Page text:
exclusion in the most inclusive spaces

The dangers of inaccessibility at concert venues

Graphic by: Nicole Meade

I feel like it’s safe to say that most of us probably enjoy listening to music in some capacity, and we each likely have an artist we’d love to see in concert if we just had the time or the money, but what if what you needed was much more than a ticket and a night off? My least favorite places are inaccessible concert venues.

We all have varying physical and mental abilities in this moment, but they’re never guaranteed and tend to decline with age. As a disabled person, going to inaccessible concert venues is a lot of work, an emotional rollercoaster, and usually dangerous.

Imagine this: you need to use a wheelchair to get around, or you can walk a bit but have chronic pain and maybe need other mobility aids, but every time you want to go somewhere you love, there’s a flight of stairs leading to that place, and no other way up. There’s no elevators, there’s no ramps, and the law doesn’t do much to protect you. This is my reality when trying to go to a lot of places, but especially concert venues.

Fortunately for me, I use a manual wheelchair and I’m able to walk up the stairs with some time, a railing, and an extra hand, so when I go to inaccessible venues I’m able to get to the show floor, and someone carries my chair up, but this isn’t the case for a lot of disabled folks.

Anyone who can’t walk up a flight of stairs can’t access these spaces. For those of us who still try anyway, we’re putting ourselves at risk of falling or being physically exhausted because what comes up must come down which means using the stairs at least twice. That being said, if the restrooms are on street level instead of the show floor, then you’d have to go down and back up if you need to use them during a show.

There are some venues in Portland like the Crystal Ballroom, Wonder Ballroom, and Roseland Theater that have elevators, but once I’m inside my overall experience at shows is questionable. This is because general admission venues don’t tend to have somewhere for disabled music fans to be able to see the show and be safe at the same time. I almost always end up sacrificing something.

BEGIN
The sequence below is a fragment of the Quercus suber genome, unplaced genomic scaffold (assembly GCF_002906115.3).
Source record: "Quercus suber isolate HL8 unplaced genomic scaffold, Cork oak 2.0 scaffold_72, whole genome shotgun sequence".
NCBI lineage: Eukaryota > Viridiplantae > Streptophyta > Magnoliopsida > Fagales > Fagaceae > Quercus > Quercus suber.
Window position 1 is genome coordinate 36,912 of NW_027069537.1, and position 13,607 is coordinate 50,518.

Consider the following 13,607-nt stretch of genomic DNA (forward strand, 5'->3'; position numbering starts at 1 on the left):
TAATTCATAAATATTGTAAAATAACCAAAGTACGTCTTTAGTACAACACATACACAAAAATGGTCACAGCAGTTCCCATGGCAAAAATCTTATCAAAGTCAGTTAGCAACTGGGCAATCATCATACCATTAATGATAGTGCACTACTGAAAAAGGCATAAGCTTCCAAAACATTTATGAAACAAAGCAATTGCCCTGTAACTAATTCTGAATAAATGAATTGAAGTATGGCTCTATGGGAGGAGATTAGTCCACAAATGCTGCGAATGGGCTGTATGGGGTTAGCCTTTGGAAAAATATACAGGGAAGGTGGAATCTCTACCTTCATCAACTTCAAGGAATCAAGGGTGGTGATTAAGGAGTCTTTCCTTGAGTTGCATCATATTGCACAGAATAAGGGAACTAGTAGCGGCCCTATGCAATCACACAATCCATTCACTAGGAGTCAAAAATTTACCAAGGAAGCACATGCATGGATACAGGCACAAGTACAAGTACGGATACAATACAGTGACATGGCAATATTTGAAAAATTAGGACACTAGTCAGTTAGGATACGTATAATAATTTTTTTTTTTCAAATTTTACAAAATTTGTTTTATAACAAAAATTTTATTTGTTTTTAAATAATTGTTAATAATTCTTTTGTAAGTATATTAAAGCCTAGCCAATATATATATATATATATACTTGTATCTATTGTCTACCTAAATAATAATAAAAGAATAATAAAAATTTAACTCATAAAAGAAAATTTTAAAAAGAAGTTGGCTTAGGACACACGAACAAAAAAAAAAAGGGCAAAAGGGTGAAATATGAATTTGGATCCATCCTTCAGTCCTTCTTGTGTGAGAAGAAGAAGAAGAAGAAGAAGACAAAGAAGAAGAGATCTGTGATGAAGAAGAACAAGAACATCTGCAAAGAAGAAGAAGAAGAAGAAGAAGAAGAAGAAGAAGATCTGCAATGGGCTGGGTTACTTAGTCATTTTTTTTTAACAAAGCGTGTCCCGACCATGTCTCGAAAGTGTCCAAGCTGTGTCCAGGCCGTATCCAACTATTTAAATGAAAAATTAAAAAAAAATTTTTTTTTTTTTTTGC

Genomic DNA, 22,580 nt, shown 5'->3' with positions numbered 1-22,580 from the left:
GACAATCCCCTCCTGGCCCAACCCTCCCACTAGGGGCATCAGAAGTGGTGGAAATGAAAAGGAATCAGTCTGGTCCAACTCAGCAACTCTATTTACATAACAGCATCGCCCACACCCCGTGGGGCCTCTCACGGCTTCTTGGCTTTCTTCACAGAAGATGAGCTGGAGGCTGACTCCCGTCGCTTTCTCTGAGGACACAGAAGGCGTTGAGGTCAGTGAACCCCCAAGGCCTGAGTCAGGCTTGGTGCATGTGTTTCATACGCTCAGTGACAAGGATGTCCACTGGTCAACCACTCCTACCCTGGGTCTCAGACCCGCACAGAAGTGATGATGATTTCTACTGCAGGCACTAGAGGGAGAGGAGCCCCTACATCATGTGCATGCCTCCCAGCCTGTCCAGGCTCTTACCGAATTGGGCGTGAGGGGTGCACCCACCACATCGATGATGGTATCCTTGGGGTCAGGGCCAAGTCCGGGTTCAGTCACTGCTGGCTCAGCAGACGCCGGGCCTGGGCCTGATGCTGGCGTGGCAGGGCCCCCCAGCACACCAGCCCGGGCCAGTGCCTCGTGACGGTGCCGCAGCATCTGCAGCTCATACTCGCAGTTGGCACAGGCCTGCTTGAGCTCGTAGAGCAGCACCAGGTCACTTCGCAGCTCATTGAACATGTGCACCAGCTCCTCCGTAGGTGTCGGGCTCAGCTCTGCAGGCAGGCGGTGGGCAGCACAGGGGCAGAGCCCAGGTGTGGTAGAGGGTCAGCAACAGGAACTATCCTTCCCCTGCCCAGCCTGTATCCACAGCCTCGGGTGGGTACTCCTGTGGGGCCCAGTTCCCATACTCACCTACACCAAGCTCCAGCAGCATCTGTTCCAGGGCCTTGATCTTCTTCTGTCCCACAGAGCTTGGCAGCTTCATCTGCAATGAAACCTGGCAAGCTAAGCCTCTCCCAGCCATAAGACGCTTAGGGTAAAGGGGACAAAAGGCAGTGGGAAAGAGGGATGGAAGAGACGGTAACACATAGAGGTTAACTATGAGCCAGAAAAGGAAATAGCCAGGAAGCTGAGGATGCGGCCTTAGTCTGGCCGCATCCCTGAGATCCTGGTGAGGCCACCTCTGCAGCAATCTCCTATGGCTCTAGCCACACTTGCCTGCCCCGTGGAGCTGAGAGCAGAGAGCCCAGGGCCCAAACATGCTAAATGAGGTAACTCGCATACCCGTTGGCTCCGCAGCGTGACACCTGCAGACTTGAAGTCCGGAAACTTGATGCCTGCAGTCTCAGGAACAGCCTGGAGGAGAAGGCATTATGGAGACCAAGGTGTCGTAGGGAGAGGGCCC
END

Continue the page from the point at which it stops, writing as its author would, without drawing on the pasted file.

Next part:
There’s been plenty of occasions when I ask every staff member at a venue if there’s somewhere better for me to see, and I’m left with no options, sitting alone in the back of the room where I can’t see over the crowd.

Alternatively, I could be front row, but then when there’s pushing, crowdsurfers, and mosh pits, I become a danger to me and everyone around me just because I’m trying to see, and everyone else has to worry about their own safety before they can worry about mine.

It leaves me feeling powerless and unwelcomed to be in these situations. Every single thing that is inaccessible to me is a reminder that disabled people are still being forgotten. A lot if it is due to lack of awareness and the assumption that the ADA is being strongly enforced, and that it’s illegal for buildings to be inaccessible which is, unfortunately, not the case, and having to constantly advocate for an equal experience for myself everywhere I go is exhausting.

When I’m left with no options and unable to see I usually get pretty upset, and I even end up getting bored as I decide whose back to stare at because I could have just stayed home and listened to the music for free. Sometimes I skip shows at troublesome venues if I don’t think it’s worth putting up with accessibility complications.

This is all pretty messed up considering a concert is an event that’s meant to bring people together. A lot of the artists I see will get on stage and talk about how everyone is welcome at their shows, and it’s a safe space to forget about one’s problems, but when I’m sitting alone in the back of the room, unable to see them say that, it’s hard to believe it’s anywhere near true.

Disabled people are being excluded from even the most inclusive communities, and it puts a lot of the work onto the disabled person needing accommodations. It’s dangerous, and mentally draining.

If you find yourself disabled, the current state of music venues would not be accessible to you. I hope you haven’t and never have to “deal with” inaccessible venues as a disabled person because concerts should be memorable, but not for the ways that venues discriminate against you.

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